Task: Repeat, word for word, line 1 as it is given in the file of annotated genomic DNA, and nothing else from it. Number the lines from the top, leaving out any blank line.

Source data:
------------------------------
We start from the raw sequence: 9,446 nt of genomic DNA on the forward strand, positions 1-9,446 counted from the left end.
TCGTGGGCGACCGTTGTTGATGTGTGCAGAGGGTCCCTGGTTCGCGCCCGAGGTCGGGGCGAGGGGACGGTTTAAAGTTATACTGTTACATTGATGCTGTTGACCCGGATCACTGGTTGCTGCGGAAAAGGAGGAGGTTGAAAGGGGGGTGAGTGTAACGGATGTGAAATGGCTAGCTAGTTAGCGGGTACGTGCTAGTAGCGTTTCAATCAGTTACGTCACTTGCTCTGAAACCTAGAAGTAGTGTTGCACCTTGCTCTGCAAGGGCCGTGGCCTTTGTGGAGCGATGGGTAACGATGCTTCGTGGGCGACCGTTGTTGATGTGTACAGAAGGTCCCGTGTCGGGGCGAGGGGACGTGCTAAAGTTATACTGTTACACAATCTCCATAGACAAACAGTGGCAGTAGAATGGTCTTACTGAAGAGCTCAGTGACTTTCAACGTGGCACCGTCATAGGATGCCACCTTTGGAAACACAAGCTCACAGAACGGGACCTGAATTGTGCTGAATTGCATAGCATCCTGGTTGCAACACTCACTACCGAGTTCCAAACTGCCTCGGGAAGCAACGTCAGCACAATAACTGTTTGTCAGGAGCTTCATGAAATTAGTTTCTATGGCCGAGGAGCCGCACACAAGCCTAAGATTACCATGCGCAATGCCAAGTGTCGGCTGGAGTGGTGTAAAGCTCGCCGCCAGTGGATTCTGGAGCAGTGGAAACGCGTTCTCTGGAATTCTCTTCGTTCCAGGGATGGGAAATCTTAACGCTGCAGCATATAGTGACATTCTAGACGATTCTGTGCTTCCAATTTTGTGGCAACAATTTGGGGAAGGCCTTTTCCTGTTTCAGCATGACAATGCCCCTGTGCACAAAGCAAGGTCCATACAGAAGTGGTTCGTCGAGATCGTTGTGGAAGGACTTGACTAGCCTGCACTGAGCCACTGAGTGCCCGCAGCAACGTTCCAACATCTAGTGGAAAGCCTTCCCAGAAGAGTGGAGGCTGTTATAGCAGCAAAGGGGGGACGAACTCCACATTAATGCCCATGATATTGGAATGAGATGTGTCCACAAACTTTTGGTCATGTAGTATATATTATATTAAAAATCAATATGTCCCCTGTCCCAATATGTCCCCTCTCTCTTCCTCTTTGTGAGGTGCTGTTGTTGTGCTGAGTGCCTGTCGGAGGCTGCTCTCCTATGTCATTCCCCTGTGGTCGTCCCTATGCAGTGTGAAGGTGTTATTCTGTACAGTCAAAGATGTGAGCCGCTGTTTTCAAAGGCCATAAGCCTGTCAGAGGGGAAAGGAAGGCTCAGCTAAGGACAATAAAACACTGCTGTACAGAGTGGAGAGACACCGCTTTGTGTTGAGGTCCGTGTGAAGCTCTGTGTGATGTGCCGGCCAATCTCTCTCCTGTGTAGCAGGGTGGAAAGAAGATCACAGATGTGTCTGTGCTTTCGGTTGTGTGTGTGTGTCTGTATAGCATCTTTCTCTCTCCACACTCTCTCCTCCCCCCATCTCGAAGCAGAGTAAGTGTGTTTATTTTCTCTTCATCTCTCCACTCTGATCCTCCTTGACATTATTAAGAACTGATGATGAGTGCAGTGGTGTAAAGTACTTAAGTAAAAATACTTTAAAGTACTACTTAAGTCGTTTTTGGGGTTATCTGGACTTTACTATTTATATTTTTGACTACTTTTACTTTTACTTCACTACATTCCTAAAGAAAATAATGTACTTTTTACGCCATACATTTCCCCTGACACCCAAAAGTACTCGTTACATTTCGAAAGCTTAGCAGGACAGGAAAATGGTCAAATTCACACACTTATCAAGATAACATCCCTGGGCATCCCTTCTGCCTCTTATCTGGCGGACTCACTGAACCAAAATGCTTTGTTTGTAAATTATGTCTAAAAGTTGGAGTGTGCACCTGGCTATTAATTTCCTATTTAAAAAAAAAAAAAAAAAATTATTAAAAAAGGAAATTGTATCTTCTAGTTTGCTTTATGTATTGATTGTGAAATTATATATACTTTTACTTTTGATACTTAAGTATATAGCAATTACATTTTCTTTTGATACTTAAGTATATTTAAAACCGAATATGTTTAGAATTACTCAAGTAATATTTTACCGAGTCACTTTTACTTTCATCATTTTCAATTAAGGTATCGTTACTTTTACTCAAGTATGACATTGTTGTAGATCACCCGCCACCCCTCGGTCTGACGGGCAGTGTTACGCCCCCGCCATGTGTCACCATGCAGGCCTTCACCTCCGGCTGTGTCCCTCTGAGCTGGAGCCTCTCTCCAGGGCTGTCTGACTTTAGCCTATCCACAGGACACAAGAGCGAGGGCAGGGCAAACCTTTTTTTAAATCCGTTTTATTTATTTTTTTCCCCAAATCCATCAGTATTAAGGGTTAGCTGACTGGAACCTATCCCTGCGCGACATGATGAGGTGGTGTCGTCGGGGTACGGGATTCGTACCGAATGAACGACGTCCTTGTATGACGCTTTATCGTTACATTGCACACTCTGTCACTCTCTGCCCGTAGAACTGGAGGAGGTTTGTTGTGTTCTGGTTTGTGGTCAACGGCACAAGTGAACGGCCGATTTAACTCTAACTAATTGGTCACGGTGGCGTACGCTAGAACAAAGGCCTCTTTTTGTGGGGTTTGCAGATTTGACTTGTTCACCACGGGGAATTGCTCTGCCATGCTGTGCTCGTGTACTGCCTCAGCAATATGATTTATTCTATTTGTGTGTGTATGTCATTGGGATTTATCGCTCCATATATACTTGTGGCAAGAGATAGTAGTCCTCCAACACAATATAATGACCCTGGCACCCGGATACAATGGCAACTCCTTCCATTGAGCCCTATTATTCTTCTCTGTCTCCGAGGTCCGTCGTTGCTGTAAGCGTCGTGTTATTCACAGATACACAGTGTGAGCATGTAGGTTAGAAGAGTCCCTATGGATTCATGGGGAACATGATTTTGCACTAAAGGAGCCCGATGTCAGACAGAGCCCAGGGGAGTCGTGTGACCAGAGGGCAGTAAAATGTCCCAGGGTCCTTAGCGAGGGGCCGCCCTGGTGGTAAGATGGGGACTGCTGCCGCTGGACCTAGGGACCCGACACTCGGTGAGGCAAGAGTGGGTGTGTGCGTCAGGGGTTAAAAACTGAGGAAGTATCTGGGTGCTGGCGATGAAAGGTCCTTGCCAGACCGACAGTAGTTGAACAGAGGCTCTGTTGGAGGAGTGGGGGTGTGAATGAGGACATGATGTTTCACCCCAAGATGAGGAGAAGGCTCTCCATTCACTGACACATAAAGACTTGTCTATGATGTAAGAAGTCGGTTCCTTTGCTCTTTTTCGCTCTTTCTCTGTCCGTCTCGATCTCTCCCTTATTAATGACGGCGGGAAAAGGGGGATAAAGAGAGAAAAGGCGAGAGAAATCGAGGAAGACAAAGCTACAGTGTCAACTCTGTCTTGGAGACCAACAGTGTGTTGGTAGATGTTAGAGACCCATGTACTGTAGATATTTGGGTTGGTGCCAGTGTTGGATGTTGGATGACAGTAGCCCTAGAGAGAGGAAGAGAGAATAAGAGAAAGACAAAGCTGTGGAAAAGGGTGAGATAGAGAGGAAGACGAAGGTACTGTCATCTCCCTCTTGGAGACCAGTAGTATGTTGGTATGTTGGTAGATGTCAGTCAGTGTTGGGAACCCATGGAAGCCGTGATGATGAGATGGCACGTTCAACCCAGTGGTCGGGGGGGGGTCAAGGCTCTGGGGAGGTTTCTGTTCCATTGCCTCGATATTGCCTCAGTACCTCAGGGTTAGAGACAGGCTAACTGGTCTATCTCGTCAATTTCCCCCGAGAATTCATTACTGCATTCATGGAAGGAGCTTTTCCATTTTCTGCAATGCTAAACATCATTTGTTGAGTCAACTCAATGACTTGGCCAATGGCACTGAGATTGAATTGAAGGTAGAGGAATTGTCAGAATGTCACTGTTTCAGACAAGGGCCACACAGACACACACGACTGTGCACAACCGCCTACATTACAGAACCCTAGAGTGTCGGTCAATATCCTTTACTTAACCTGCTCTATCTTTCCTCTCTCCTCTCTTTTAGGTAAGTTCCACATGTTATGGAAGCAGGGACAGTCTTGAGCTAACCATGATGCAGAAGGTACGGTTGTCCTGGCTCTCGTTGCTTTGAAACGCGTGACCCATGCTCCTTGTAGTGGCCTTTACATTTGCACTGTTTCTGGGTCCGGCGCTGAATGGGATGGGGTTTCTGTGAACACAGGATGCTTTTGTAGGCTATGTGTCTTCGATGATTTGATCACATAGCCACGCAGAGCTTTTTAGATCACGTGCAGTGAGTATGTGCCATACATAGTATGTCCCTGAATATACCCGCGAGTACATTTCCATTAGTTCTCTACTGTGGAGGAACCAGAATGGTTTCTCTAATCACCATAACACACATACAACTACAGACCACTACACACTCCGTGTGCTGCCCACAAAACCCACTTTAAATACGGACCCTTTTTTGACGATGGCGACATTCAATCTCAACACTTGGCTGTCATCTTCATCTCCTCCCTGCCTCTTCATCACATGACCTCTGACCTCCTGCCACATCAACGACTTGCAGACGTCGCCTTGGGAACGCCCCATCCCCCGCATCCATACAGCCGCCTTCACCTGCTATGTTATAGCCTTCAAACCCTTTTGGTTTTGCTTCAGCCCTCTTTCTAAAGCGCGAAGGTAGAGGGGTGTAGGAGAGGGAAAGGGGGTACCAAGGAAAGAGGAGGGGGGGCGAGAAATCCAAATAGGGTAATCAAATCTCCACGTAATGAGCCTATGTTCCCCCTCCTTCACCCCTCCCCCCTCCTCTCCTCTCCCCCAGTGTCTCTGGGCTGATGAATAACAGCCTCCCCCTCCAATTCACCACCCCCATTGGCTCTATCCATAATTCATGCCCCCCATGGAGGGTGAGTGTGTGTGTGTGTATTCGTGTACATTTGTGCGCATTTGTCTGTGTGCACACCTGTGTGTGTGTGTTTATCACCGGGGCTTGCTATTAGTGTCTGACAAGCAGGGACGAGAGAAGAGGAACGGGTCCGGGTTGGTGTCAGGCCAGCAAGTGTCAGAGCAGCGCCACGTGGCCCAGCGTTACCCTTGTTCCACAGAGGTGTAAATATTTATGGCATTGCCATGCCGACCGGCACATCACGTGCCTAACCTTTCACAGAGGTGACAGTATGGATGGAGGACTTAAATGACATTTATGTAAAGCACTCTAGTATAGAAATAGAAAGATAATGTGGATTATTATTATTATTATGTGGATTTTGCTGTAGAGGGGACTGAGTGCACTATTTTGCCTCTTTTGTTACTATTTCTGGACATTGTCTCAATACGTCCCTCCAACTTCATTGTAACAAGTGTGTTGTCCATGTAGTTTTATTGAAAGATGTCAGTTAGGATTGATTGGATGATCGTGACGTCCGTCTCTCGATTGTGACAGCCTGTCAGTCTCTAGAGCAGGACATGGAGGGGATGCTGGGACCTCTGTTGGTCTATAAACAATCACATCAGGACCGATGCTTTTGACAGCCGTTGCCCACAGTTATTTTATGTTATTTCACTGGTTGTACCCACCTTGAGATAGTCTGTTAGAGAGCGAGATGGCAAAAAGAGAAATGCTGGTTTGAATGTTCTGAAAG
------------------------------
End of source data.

We start from the raw sequence: 9,446 nt of genomic DNA on the forward strand, positions 1-9,446 counted from the left end.